Brewing, like most creative acts, can be an enormously satisfying experience. Moreover, brewing, like playing music, gets a lot more fun when you are not doing it alone. Many times I have whiled away an afternoon hanging out with friends from our parish beer club, shooting the breeze, catching up on news, listening to the game on the radio and reveling in the wonderful aroma of malt tea and hops.
Then in August we decided to deepen this already meaningful experience when we did a collaboration brew with our friends from Congregation Rodeph Shalom Synagogue. Rabbi Eli Freedman and I have known each other for about a year and a half and have been working together since we started doing our “A Rabbi, a Priest and a Minister Walk Into a Bar” events.
We were first brought together by Nancy and George Hummel of Homesweet Homebrew who knew that we both had beer clubs at our congregations. Getting our respective clubs together was a logical next step. And so with a little planning a nice respective cross section of each of our groups gathered in my church basement where we have a big industrial kitchen.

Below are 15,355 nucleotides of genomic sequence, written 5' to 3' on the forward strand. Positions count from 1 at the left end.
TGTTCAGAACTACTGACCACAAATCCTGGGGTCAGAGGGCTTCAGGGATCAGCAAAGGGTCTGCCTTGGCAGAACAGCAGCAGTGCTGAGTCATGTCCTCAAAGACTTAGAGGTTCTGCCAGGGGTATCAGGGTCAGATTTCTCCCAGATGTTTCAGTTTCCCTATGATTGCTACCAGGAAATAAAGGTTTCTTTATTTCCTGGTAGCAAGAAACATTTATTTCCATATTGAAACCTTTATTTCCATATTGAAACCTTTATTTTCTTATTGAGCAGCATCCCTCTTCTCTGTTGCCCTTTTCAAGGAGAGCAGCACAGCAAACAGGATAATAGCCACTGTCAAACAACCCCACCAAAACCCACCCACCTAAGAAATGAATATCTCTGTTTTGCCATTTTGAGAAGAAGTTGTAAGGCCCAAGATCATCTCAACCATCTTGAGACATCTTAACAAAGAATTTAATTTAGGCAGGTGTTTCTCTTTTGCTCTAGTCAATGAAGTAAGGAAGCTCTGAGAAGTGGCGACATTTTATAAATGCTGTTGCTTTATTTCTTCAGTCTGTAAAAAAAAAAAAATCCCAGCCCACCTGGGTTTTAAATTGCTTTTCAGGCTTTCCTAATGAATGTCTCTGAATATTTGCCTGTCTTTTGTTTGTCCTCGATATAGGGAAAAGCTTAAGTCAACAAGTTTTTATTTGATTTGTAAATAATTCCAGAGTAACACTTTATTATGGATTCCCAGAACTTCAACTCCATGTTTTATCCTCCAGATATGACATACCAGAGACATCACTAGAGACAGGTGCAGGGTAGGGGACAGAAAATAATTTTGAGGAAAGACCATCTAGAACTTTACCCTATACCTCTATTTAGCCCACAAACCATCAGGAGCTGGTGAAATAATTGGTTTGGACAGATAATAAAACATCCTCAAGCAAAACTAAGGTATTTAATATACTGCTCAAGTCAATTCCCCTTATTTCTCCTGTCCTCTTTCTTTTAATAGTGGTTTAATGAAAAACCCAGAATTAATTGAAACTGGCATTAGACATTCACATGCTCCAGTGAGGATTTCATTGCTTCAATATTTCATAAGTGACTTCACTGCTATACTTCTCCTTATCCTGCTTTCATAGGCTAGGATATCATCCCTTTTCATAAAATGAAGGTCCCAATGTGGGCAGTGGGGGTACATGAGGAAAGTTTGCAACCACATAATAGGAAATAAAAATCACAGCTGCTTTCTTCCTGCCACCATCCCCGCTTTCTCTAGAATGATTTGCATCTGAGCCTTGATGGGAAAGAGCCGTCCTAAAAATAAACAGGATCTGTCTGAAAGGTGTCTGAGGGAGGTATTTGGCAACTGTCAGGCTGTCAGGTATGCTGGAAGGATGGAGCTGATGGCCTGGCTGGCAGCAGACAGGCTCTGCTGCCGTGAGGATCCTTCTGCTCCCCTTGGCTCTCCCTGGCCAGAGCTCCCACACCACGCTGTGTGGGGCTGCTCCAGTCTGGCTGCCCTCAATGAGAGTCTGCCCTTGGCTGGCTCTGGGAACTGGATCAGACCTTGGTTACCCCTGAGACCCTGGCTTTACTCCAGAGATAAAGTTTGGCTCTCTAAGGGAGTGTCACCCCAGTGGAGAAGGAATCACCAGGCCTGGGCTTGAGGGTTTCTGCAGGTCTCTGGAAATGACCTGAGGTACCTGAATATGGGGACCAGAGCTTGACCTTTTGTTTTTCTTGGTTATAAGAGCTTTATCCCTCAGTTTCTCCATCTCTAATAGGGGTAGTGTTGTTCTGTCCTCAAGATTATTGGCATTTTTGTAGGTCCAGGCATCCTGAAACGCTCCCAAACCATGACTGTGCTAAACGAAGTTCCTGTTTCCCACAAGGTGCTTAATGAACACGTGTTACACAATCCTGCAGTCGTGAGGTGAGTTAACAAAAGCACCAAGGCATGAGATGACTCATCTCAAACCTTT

We left the actual work of brewing and monitoring temperature and time to our more experienced lead brewers. In the meantime we spent our time mingling with the people (we are clergy after all) and getting to know the members of the other group.
To me the highlight of the day was taking the members from Rodeph Shalom on a tour of our church. It is always a unique and enjoyable experience to explain symbolism and structure to folks from another faith. It was even better when Eli and his people were able to seize onto common symbols and explain how they had their origins in Judaism.
By the time we wrapped up the tour the brew crew in the kitchen was already chilling the wort. As to the beer itself, we brewed a Saison (Belgian farmhouse) style beer. The day wrapped up with us collectively trying to figure out a name that would have some significance for both of our faiths. We settled on “Ecclesiastes 3:1 (To everything there’s a Saison).” This is of course terrible pun but we couldn’t help ourselves.
We look forward to serving the beer for the first time at one of Rodeph Shalom’s Sukkot celebrations at a festival dinner for both of our clubs out under their big sukkah (tent). FYI, Sukkot is the Jewish harvest festival and to honor its agricultural origins, traditionally takes place out under a big tent.
So while making this beer was a lot of fun, its real value will not be in drinking it, but in the bonds it help to forge between a group of people from different faiths. In the end we discovered we have much more in common than just the love of great beer and that is something always worthy of celebration.
I look forward to sharing details and pictures from the event with you soon.